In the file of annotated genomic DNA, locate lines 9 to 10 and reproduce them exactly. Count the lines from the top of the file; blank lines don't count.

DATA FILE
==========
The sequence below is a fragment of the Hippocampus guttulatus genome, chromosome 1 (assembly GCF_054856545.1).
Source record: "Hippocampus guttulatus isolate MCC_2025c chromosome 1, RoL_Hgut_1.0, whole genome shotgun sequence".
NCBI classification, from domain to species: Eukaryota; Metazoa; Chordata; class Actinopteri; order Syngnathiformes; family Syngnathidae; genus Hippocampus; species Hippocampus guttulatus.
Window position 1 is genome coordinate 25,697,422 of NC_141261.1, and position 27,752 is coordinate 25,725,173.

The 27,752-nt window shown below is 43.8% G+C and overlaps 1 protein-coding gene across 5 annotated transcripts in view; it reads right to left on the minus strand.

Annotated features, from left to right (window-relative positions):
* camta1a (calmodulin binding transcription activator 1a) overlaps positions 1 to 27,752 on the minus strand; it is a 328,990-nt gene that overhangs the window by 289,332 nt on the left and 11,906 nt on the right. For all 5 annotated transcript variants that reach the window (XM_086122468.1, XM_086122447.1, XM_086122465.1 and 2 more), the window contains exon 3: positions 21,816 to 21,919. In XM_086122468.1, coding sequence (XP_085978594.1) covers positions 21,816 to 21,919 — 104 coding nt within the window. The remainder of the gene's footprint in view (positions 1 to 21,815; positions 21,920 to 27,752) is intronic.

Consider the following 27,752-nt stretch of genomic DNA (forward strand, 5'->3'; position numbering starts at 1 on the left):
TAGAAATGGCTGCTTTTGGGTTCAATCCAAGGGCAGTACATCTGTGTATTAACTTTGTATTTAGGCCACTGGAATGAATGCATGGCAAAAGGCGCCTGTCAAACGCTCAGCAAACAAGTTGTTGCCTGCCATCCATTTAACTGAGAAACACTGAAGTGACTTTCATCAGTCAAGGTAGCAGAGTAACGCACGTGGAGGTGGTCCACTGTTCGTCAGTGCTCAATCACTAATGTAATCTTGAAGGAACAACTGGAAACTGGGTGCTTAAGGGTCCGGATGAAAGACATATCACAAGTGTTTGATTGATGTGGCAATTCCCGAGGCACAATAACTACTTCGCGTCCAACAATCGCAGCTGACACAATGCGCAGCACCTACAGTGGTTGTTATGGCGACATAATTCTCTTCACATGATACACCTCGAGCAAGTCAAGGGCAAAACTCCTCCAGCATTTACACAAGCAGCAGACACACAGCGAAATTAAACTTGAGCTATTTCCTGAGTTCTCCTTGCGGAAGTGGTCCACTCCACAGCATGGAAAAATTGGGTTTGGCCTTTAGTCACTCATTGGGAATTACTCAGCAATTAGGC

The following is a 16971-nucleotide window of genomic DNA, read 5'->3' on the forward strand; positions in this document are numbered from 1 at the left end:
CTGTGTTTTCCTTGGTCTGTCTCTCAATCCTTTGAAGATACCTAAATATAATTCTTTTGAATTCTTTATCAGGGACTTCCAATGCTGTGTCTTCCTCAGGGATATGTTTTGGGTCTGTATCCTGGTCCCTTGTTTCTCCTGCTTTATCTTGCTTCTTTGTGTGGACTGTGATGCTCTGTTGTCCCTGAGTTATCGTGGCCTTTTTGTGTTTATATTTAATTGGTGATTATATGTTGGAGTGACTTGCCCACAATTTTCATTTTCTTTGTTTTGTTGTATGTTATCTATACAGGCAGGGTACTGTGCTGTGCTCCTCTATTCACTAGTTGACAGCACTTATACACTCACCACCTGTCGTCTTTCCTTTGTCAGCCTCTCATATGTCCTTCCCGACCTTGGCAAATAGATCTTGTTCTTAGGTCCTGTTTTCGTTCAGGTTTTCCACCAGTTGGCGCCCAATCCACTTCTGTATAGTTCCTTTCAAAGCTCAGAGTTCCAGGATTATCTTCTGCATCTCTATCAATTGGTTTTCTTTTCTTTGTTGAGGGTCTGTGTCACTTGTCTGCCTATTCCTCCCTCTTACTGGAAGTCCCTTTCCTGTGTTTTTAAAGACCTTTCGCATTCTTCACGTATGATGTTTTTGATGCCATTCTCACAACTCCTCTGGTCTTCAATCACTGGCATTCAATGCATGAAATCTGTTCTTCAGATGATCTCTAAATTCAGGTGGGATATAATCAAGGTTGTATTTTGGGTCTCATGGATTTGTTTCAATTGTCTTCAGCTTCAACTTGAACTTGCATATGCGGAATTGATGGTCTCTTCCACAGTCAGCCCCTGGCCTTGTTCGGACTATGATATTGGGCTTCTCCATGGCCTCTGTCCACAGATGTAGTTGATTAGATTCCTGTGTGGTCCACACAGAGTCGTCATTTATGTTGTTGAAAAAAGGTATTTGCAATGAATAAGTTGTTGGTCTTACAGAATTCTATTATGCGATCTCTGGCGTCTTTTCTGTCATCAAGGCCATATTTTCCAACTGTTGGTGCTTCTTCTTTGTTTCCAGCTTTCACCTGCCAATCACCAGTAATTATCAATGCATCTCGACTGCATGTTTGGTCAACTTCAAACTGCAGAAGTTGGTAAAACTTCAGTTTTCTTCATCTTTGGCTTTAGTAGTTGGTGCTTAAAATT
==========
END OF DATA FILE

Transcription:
TAGAAATGGCTGCTTTTGGGTTCAATCCAAGGGCAGTACATCTGTGTATTAACTTTGTATTTAGGCCACTGGAATGAATGCATGGCAAAAGGCGCCTGTCAAACGCTCAGCAAACAAGTTGTTGCCTGCCATCCATTTAACTGAGAAACACTGAAGTGACTTTCATCAGTCAAGGTAGCAGAGTAACGCACGTGGAGGTGGTCCACTGTTCGTCAGTGCTCAATCACTAATGTAATCTTGAAGGAACAACTGGAAACTGGGTGCTTAAGGGTCCGGATGAAAGACATATCACAAGTGTTTGATTGATGTGGCAATTCCCGAGGCACAATAACTACTTCGCGTCCAACAATCGCAGCTGACACAATGCGCAGCACCTACAGTGGTTGTTATGGCGACATAATTCTCTTCACATGATACACCTCGAGCAAGTCAAGGGCAAAACTCCTCCAGCATTTACACAAGCAGCAGACACACAGCGAAATTAAACTTGAGCTATTTCCTGAGTTCTCCTTGCGGAAGTGGTCCACTCCACAGCATGGAAAAATTGGGTTTGGCCTTTAGTCACTCATTGGGAATTACTCAGCAATTAGGC

The following is a 16971-nucleotide window of genomic DNA, read 5'->3' on the forward strand; positions in this document are numbered from 1 at the left end: